865. Order of King in Council, repealing, in accordance with the representation of the Council of Trade and Plantations, Oct. 9, the Act of New Hampshire for punishing privateers and pirates. Signed, Edward Southwell. Endorsed, Recd. Read Nov. 6, 1700. ¾ p. [Board of Trade. New England, 11. No. 23; and 38. pp. 299, 300.]
Oct. 22.
866. Order of King in Council, approving the Act of New Hampshire and granting permission to Lord Bellomont to receive the 500l. intended him as a present thereby, in accordance with the representation of the Council of Trade and Plantations, Oct. 10 [Oct. 9]. Signed, Edward Southwell. Endorsed, Recd. Read Nov. 6, 1700. ¾ p. [Board of Trade. New England, 11. No. 24; and 38. pp. 300, 301.]
Oct. 22.867. Minutes of Council in Assembly of Barbados. Richd. Rycraft, returned member of the Assembly for the parish of Christ Church, took the oaths appointed and signed the Test and Association. Richd. Brewster, returned for the parish of St. Philip's, was unable to attend through indisposition.
Upon reading the petition of Edmund Bedingfield, setting forth that he had been sworn Deputy Secretary before His Excellency and this Board, but was not suffered to take possession of the office, and praying to be discharged or that no person should interfere with him in the said office, ordered that he be discharged accordingly.
The Assembly entering, Mr. Speaker presented His Excellency with three Bills, viz., an Excise Bill, a Bill to encourage the inhabitants to become owners of vessels, and the other for destroying wild monkeys and racoons. William Heysham was appointed one of the Committee of Public Accounts, in the room of the Honble. William Esq., who is gone off.
Oct. 23.The Excise Bill and Bill for destroying monkeys were read and referred to a Committee. [Board of Trade. Barbados, 65. pp. 548, 553.]
Oct. 22.868. Minutes of Assembly of Barbados. James Colleton chosen Speaker.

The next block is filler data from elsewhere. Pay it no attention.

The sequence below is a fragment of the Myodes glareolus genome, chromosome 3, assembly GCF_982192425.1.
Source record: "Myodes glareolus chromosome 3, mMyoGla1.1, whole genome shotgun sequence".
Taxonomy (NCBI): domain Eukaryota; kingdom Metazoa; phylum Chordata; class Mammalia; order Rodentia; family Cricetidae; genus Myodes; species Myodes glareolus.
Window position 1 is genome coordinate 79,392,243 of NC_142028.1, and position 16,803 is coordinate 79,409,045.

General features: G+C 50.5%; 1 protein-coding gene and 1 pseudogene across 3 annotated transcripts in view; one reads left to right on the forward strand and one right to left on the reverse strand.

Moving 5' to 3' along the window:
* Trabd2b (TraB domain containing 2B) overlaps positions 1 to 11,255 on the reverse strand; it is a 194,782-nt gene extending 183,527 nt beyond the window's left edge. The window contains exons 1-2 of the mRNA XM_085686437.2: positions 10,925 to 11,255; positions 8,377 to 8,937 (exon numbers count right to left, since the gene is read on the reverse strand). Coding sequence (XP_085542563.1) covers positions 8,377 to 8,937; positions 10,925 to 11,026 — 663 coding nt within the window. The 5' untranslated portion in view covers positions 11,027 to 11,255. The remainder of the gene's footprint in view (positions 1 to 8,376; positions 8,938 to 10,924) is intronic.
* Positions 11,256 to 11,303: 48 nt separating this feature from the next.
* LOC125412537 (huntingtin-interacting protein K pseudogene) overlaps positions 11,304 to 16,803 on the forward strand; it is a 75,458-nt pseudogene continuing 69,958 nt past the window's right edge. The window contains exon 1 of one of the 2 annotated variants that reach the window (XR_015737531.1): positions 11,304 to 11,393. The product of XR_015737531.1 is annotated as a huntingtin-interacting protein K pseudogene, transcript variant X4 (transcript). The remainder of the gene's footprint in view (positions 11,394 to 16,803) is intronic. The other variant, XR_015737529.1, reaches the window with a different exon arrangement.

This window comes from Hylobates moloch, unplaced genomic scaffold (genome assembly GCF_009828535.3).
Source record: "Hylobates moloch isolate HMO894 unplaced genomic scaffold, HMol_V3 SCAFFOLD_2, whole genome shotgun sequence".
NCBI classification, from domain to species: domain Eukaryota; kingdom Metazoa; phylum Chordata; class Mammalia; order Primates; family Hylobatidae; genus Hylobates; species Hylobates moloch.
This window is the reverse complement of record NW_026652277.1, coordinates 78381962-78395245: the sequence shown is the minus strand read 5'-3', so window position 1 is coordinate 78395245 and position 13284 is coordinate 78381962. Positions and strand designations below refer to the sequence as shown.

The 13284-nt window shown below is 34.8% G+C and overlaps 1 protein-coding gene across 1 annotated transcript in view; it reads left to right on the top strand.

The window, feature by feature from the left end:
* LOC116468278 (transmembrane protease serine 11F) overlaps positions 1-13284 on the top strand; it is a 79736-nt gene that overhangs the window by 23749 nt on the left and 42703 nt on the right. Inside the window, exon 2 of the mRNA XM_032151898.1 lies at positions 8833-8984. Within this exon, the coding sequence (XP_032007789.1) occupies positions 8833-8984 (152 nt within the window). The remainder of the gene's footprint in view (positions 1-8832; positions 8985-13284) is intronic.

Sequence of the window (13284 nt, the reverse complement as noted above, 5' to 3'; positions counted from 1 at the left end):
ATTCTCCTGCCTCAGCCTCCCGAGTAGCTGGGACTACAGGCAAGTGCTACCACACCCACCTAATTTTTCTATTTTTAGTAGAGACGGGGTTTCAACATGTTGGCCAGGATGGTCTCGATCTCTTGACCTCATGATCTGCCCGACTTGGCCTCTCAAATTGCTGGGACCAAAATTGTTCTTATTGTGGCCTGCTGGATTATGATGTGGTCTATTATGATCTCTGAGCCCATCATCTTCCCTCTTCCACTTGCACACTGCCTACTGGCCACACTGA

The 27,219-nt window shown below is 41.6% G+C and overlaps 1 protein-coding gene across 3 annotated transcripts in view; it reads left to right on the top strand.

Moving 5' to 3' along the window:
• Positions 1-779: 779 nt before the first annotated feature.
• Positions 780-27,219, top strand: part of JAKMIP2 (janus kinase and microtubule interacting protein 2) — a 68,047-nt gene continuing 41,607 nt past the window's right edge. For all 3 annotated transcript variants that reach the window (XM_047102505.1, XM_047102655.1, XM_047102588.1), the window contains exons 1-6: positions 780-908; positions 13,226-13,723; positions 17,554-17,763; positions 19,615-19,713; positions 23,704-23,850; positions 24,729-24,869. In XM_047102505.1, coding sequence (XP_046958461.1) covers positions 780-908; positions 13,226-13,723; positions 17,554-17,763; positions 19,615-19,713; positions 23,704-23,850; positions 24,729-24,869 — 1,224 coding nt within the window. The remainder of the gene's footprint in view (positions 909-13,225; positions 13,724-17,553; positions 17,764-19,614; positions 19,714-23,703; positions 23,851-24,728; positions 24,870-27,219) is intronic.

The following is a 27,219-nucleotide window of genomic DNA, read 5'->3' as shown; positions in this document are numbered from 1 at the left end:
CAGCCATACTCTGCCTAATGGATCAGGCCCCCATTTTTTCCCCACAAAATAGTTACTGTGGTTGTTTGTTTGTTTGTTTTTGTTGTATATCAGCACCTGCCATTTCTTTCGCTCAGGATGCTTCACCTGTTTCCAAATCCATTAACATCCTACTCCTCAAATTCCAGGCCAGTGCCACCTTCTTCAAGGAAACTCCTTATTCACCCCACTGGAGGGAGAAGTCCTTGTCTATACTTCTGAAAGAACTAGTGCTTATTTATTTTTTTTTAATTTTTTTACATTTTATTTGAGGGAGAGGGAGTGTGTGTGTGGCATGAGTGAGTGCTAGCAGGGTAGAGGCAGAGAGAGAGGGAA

Bill for collecting the old arrears read and committed.
Bill for a present of 2,000l. to the Governor ordered.
Excise Bill, Bill to encourage inhabitants to be owners of ships, and Bill for destroying monkeys, read and passed.
The Committee to consider of the Bill against forestallers brought in the Bill.
William Heysham moved that he may have leave to bring in a Bill appointing how differences between masters of ships and their sailors shall be heard and determined, which was granted.
And see preceding abstract under date.
Representation of the Honble. Judge Hooker was layd by to be considered in course.
Whereas His Excellency hath acquainted this House that there hath been a false and scandalous report made of him in England that he hath invaded the rights and privileges of this House, and more particularly in undertaking the decision of Elections, which is both notorious and absolutely false, caluminous (sic) and scandalous, Resolved that a Declaration be drawn to clear His Excellency of that assertion, to be signed by all the Members of this House, and sent to the Agents in England. [Board of Trade. Barbados, 66. pp. 419, 420.]
Oct. 22.869. Minutes of Council of New York. 1l. 16s. paid to Bowdewyn de Widt for his journey from Esopus to Albany with packets for His Majesty's service.
Oct. 23.15l. paid to John Riggs for guarding the pyrats and their treasure from Burlington to New York, the said journey having been very troublesome to him by reason of the soldiers' mutinying that were sent under his command, with an intent to seize the treasure and release the pyrats; and also for his journey to Philadelphia, to wait on the Governors of Virginia, Maryland and Pennsylvania and conduct them to New York.
Salary of Hendrick van Dyck, Chirurgion to the Companies at Albany, paid.
Oct. 24.3l. paid to Francis Chappell for the use of a Committee-room.
Oct. 24.Commission ordered for Samuel Clows to be a Surveyor in this Province.
Johannes Vinhagen, sent express to Albany, paid. [Board of Trade. New York, 72. pp. 371–373.]
Oct. 23.
870. Wm. Popple to David Crawford, Deputy-Commissary-General of the Musters. Enclosing two muster-rolls of the Independent Company of Soldiers at Newfoundland. [Board of Trade. Newfoundland, 25. p. 397.]
Oct. 23.
871. William Popple to Mr. Burchet. The Lords Commissioners for Trade and Plantations having understood that Lieut. Lilbourn, Commander of His Majesty's Company of Soldiers at Newfoundland, has been imprisoned by Capt. Fairborne, late Commodore in those parts, desire you to let them know what account has been given of that matter by Capt. Fairborne to the Lords Commissioners of the Admiralty. They desire you to inform them, if you can, who one Captain Holsworth, mentioned in that matter, is. (See No. 742. vii.) [Board of Trade. Newfoundland, 25. p. 396.]
Oct. 24.
New York.